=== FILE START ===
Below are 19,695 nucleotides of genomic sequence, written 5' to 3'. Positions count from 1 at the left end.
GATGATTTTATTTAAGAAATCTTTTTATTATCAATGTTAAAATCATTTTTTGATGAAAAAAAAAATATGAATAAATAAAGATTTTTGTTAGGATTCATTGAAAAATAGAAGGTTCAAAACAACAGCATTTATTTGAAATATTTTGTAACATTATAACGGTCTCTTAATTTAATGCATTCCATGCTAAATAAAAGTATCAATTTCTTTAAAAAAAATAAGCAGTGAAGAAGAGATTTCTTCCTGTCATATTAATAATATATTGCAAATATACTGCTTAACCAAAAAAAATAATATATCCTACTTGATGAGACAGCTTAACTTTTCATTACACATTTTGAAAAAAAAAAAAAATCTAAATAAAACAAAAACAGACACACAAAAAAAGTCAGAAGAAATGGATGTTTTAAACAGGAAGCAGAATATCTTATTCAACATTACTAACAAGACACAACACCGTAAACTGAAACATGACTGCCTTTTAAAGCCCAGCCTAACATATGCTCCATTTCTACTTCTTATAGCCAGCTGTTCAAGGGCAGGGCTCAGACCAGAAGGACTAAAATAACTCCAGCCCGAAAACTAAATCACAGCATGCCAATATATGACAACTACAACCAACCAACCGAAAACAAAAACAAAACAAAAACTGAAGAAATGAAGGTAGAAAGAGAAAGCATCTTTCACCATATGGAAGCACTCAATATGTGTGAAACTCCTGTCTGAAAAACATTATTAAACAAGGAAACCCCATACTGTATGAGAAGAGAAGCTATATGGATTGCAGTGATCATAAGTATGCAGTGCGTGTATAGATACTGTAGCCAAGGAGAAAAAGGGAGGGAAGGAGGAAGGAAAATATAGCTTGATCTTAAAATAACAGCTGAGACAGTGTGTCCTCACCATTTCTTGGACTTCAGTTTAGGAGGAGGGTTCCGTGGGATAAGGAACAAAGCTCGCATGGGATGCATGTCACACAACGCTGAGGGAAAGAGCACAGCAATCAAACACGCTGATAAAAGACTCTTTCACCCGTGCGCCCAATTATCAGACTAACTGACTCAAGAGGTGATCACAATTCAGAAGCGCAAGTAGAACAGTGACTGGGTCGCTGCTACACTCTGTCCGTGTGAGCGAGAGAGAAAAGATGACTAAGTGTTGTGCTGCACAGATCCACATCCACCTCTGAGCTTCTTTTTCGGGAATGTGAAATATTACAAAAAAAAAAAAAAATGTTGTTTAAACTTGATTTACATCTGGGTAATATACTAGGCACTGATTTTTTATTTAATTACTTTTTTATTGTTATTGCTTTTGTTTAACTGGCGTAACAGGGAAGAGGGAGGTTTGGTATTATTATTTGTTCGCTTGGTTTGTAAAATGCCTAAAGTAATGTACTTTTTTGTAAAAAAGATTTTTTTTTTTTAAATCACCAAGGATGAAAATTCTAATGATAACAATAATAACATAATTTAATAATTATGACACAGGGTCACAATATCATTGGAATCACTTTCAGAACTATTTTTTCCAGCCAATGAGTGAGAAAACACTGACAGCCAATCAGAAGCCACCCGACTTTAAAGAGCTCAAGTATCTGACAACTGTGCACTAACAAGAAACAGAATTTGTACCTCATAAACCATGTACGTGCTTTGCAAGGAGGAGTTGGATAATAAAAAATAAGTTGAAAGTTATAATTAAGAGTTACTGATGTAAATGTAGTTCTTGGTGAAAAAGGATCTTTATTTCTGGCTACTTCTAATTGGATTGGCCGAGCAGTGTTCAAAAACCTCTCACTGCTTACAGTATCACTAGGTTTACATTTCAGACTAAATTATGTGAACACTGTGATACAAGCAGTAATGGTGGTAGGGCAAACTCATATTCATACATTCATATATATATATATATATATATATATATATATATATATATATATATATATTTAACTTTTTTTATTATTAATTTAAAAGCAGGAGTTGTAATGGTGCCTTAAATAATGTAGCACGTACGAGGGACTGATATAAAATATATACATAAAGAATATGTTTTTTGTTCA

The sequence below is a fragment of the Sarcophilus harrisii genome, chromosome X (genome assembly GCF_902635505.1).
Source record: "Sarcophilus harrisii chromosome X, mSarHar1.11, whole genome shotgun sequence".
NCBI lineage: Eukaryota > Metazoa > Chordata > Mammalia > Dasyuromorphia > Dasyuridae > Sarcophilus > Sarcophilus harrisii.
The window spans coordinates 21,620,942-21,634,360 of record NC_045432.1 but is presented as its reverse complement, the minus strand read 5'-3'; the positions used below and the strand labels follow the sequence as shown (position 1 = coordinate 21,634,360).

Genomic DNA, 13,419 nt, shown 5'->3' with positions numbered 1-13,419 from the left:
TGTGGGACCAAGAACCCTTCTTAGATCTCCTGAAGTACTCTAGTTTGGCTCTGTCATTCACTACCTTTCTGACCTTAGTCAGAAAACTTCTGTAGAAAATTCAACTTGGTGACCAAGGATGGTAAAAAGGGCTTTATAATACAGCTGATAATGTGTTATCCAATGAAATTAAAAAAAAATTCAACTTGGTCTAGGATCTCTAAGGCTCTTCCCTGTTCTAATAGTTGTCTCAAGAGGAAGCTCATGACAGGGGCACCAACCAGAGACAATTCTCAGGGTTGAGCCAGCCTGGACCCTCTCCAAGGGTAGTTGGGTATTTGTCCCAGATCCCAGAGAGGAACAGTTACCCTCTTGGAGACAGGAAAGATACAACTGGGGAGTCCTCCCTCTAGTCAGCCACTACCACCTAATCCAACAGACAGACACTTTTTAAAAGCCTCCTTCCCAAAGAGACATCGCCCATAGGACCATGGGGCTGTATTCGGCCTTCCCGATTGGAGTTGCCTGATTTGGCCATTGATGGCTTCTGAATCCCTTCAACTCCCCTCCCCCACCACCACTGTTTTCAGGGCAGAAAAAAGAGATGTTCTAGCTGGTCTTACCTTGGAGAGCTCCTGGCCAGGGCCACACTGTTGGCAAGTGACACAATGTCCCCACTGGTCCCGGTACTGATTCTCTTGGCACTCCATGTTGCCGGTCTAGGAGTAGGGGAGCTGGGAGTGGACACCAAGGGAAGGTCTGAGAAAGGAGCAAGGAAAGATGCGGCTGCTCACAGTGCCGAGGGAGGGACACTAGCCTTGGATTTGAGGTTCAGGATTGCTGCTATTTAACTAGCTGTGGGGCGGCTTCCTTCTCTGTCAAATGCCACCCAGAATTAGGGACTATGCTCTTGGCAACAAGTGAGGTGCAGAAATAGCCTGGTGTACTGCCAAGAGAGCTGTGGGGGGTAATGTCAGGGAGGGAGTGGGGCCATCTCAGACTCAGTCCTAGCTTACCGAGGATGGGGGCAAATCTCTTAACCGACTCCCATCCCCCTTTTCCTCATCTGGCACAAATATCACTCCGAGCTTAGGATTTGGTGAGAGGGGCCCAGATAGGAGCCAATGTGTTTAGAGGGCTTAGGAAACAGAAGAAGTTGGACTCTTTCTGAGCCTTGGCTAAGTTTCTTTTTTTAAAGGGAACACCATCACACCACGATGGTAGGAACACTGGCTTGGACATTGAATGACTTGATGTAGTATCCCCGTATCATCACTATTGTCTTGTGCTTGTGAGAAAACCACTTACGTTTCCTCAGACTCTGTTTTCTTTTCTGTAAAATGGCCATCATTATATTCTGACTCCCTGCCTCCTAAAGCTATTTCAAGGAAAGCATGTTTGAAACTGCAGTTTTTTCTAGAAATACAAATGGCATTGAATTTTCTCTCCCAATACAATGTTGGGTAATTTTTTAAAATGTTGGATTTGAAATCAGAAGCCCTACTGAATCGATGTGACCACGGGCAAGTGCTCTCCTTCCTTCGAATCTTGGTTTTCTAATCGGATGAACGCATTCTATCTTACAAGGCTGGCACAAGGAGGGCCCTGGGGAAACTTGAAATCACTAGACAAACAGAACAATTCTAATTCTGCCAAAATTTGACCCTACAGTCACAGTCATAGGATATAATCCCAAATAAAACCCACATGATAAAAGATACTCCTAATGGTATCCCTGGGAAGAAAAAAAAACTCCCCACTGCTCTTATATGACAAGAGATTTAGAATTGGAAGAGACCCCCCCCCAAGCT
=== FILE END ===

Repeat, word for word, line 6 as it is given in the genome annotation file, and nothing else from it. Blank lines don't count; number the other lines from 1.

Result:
The window spans coordinates 21,620,942-21,634,360 of record NC_045432.1 but is presented as its reverse complement, the minus strand read 5'-3'; the positions used below and the strand labels follow the sequence as shown (position 1 = coordinate 21,634,360).